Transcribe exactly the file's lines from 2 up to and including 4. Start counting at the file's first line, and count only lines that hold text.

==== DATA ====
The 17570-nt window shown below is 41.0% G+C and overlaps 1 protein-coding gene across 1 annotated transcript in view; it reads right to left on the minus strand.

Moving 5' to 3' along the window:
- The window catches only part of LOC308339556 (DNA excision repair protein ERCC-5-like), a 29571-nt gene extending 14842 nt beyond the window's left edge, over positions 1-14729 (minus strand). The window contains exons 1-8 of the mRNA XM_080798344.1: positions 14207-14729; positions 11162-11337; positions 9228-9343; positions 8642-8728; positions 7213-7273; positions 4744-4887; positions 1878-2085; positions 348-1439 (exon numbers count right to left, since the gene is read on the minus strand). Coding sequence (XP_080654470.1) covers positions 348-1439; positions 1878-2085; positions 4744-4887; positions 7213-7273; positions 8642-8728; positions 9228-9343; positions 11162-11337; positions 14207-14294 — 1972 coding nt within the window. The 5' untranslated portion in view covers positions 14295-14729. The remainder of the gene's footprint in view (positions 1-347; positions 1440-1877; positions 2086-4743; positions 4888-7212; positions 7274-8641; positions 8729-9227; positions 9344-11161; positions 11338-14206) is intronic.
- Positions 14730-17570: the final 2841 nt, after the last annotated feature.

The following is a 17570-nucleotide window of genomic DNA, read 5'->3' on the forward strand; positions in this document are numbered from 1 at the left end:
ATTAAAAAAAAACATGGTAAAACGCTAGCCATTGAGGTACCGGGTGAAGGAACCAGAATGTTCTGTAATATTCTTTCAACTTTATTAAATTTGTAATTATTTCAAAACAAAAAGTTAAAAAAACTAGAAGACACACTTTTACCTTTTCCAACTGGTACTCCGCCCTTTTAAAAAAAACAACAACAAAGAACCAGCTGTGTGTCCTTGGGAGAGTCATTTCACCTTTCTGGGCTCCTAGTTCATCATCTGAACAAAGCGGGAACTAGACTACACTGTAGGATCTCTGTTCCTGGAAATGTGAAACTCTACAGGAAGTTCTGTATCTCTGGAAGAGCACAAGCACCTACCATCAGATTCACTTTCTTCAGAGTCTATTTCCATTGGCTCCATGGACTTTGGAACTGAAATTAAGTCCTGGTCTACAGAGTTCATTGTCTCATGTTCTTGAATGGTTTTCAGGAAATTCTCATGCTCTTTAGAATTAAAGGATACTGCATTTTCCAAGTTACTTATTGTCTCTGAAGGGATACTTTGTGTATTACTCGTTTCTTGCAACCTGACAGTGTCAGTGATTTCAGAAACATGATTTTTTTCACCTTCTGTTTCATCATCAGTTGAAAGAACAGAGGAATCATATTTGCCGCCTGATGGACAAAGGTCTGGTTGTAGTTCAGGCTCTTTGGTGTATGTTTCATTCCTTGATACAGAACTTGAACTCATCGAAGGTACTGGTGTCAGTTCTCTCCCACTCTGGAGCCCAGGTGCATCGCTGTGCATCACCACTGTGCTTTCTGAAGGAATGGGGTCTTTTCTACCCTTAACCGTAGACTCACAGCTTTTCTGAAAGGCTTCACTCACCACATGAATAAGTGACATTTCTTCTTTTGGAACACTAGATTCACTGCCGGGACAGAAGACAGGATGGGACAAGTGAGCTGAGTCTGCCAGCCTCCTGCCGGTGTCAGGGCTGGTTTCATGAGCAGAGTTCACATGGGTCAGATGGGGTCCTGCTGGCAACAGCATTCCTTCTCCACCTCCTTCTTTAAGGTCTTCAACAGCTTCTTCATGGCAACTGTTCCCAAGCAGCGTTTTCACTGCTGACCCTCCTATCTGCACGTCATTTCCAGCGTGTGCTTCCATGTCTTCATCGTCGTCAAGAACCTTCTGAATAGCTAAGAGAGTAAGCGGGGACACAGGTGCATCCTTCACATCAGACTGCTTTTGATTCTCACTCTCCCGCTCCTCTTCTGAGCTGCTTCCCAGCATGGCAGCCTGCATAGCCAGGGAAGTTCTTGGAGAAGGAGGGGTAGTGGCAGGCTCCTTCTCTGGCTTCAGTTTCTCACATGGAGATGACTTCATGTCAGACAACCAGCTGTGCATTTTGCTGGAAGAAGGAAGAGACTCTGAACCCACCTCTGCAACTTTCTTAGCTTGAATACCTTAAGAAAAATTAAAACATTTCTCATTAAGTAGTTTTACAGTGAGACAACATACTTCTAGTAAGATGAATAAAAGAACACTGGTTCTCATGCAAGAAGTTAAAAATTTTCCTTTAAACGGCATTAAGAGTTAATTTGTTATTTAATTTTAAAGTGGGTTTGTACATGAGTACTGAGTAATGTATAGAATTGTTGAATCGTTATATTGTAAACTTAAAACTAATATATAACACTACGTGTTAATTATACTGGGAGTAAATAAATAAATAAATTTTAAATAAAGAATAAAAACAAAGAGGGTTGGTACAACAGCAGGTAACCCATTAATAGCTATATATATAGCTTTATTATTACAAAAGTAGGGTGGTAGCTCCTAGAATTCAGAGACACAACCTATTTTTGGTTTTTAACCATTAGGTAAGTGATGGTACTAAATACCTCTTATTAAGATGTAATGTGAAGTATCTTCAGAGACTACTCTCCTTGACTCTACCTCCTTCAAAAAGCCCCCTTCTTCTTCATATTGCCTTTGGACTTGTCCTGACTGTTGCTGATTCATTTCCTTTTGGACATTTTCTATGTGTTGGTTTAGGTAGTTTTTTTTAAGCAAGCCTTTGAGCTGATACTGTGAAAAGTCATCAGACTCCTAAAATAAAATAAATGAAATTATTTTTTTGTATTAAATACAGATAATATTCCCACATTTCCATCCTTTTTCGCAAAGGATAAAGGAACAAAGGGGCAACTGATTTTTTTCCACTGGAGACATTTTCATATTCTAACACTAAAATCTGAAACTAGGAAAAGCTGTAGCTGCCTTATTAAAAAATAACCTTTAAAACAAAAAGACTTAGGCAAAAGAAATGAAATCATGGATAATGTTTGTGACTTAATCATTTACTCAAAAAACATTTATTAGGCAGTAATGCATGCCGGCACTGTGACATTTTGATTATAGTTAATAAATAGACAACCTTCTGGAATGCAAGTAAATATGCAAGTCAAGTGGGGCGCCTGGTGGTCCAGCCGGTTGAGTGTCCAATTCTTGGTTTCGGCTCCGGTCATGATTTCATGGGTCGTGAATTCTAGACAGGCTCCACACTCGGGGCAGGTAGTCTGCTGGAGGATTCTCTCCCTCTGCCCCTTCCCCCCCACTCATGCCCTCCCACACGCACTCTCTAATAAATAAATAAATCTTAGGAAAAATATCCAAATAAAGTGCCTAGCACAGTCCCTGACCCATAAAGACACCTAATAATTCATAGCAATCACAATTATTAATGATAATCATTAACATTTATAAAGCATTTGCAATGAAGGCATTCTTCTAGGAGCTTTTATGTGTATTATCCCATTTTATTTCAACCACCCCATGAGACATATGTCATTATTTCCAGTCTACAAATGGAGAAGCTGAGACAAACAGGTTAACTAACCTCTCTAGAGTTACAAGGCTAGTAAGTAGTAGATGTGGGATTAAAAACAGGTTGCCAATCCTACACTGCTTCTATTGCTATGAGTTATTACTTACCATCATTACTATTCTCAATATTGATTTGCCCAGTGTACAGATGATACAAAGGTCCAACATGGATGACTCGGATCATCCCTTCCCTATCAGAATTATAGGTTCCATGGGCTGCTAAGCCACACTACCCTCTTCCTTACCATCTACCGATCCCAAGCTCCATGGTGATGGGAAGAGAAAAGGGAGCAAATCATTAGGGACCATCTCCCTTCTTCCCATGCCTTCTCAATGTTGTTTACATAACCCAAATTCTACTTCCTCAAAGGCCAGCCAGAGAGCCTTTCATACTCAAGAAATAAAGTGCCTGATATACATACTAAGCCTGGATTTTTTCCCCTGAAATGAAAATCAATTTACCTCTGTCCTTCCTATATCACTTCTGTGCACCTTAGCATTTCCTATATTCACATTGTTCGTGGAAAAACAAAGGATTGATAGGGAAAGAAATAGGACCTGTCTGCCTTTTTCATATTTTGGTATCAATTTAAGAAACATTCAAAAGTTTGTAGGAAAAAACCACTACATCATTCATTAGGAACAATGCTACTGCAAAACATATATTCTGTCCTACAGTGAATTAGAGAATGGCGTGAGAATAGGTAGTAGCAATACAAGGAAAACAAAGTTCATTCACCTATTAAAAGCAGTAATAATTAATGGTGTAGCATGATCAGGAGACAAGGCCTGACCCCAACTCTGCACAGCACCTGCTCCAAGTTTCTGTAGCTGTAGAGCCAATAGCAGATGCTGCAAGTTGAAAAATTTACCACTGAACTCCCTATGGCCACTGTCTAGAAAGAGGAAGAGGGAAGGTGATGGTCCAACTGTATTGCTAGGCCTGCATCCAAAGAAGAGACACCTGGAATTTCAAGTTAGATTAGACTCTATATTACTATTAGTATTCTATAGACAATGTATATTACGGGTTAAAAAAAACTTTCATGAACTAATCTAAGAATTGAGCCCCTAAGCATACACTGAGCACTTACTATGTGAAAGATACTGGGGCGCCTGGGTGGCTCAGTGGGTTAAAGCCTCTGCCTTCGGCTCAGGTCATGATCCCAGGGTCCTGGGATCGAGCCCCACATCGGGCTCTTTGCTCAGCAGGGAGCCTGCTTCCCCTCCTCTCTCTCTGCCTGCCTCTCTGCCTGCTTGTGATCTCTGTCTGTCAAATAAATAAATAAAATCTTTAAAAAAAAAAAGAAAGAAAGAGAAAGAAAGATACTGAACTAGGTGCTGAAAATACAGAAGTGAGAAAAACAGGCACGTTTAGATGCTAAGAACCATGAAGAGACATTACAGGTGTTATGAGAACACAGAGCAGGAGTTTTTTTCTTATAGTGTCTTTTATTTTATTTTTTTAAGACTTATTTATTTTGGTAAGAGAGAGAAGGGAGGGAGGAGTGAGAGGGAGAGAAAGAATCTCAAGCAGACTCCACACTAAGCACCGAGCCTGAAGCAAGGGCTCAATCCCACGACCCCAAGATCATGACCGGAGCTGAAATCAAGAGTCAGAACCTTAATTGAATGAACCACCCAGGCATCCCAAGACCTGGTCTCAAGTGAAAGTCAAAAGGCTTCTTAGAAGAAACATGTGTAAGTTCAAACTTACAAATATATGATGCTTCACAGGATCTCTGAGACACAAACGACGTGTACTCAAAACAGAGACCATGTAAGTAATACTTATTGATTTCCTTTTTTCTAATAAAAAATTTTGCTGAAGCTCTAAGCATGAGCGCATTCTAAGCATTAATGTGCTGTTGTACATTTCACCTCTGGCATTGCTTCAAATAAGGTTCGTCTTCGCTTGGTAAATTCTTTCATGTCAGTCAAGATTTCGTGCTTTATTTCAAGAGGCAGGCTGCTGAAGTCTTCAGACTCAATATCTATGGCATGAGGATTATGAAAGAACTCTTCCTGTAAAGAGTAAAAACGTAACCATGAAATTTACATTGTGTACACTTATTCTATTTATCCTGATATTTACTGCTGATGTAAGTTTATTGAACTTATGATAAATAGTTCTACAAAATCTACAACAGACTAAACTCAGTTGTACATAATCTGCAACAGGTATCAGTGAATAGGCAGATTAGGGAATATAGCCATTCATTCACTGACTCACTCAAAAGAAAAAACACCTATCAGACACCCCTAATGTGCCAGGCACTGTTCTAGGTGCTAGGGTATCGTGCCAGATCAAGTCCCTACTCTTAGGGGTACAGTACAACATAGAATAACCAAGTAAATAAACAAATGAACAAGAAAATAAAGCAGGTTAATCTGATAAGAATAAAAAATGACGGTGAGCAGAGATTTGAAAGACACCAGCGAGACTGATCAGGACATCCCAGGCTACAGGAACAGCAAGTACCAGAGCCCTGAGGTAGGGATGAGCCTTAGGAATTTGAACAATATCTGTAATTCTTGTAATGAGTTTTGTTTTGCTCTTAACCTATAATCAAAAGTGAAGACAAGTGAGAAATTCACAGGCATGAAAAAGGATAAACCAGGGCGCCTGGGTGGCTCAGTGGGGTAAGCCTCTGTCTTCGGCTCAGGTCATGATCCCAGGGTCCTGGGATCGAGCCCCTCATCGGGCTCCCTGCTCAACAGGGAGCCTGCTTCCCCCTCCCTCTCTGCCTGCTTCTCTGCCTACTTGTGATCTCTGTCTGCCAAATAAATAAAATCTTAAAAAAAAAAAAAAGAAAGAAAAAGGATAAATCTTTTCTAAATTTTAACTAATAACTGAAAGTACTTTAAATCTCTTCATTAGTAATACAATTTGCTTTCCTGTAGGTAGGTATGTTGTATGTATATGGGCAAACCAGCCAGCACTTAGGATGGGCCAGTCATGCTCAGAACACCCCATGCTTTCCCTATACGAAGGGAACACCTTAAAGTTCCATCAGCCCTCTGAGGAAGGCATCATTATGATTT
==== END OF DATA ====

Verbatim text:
Moving 5' to 3' along the window:
- The window catches only part of LOC308339556 (DNA excision repair protein ERCC-5-like), a 29571-nt gene extending 14842 nt beyond the window's left edge, over positions 1-14729 (minus strand). The window contains exons 1-8 of the mRNA XM_080798344.1: positions 14207-14729; positions 11162-11337; positions 9228-9343; positions 8642-8728; positions 7213-7273; positions 4744-4887; positions 1878-2085; positions 348-1439 (exon numbers count right to left, since the gene is read on the minus strand). Coding sequence (XP_080654470.1) covers positions 348-1439; positions 1878-2085; positions 4744-4887; positions 7213-7273; positions 8642-8728; positions 9228-9343; positions 11162-11337; positions 14207-14294 — 1972 coding nt within the window. The 5' untranslated portion in view covers positions 14295-14729. The remainder of the gene's footprint in view (positions 1-347; positions 1440-1877; positions 2086-4743; positions 4888-7212; positions 7274-8641; positions 8729-9227; positions 9344-11161; positions 11338-14206) is intronic.
- Positions 14730-17570: the final 2841 nt, after the last annotated feature.